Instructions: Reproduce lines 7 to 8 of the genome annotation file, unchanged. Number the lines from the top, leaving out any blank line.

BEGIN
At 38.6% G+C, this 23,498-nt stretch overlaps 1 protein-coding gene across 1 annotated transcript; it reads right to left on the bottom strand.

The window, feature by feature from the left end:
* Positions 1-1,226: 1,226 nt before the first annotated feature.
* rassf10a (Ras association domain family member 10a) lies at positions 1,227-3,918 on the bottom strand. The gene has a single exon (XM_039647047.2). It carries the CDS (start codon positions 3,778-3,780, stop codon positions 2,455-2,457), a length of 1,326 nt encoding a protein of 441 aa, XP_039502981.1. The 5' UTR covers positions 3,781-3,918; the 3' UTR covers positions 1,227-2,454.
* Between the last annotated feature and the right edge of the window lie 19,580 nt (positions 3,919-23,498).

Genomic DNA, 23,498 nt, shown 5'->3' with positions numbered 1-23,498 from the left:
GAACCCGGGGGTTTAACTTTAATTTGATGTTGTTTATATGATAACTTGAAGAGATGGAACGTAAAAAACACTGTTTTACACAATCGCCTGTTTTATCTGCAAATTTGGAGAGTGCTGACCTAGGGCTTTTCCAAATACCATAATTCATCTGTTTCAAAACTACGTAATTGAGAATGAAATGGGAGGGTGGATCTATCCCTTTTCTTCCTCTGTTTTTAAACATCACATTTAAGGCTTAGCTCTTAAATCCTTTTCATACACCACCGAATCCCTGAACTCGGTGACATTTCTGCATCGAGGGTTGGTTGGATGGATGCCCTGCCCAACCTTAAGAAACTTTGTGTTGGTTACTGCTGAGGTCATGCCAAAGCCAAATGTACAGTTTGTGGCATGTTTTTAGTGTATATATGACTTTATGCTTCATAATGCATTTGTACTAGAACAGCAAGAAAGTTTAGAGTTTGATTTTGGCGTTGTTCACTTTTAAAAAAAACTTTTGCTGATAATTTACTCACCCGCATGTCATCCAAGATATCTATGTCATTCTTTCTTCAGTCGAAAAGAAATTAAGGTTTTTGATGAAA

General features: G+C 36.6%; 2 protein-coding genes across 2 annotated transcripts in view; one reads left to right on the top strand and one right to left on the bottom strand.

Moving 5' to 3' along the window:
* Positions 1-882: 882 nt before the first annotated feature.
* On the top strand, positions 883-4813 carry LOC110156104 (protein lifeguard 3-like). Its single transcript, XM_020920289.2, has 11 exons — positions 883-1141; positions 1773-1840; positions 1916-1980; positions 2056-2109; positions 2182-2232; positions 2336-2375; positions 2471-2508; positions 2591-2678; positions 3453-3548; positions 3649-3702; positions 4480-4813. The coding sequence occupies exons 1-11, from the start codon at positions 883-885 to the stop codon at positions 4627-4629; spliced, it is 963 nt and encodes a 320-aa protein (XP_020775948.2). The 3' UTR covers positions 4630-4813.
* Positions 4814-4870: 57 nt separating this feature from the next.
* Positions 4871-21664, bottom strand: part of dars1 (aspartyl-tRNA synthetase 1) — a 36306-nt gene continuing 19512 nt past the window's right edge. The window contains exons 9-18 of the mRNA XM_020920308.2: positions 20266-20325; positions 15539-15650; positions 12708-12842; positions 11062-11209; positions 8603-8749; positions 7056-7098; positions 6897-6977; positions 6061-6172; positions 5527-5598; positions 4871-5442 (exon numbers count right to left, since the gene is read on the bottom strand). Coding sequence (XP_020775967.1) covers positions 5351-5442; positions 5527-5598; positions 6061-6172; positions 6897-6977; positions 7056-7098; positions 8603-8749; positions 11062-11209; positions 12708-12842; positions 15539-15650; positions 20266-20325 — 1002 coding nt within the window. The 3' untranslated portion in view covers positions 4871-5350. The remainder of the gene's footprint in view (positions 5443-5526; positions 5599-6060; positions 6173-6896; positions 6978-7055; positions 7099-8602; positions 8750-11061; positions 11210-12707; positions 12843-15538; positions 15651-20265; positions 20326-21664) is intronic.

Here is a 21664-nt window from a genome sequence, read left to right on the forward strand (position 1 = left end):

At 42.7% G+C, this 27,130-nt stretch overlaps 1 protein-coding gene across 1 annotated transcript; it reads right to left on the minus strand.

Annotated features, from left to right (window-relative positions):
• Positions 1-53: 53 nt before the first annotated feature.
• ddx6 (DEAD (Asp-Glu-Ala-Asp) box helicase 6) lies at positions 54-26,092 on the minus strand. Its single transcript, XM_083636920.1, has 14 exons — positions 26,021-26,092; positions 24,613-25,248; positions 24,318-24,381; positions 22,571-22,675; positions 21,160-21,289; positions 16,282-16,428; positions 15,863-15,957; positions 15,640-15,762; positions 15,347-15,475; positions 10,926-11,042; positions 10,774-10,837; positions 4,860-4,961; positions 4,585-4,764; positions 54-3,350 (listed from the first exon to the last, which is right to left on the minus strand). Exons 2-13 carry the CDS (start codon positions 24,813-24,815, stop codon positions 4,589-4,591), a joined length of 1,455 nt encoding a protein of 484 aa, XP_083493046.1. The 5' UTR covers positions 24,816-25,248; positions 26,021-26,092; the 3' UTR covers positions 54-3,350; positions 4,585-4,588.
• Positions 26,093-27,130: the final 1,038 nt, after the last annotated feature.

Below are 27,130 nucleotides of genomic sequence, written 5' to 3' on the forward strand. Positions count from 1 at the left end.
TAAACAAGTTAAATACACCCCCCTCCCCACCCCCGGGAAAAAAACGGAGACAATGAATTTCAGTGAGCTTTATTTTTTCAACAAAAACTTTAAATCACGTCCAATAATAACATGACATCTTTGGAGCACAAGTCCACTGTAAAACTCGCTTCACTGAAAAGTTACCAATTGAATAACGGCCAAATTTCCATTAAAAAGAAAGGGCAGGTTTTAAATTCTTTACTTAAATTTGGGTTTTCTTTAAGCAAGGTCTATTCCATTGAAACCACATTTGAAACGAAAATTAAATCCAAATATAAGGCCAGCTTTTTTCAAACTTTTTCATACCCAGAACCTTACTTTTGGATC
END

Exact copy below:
GAACCCGGGGGTTTAACTTTAATTTGATGTTGTTTATATGATAACTTGAAGAGATGGAACGTAAAAAACACTGTTTTACACAATCGCCTGTTTTATCTGCAAATTTGGAGAGTGCTGACCTAGGGCTTTTCCAAATACCATAATTCATCTGTTTCAAAACTACGTAATTGAGAATGAAATGGGAGGGTGGATCTATCCCTTTTCTTCCTCTGTTTTTAAACATCACATTTAAGGCTTAGCTCTTAAATCCTTTTCATACACCACCGAATCCCTGAACTCGGTGACATTTCTGCATCGAGGGTTGGTTGGATGGATGCCCTGCCCAACCTTAAGAAACTTTGTGTTGGTTACTGCTGAGGTCATGCCAAAGCCAAATGTACAGTTTGTGGCATGTTTTTAGTGTATATATGACTTTATGCTTCATAATGCATTTGTACTAGAACAGCAAGAAAGTTTAGAGTTTGATTTTGGCGTTGTTCACTTTTAAAAAAAACTTTTGCTGATAATTTACTCACCCGCATGTCATCCAAGATATCTATGTCATTCTTTCTTCAGTCGAAAAGAAATTAAGGTTTTTGATGAAA

General features: G+C 36.6%; 2 protein-coding genes across 2 annotated transcripts in view; one reads left to right on the top strand and one right to left on the bottom strand.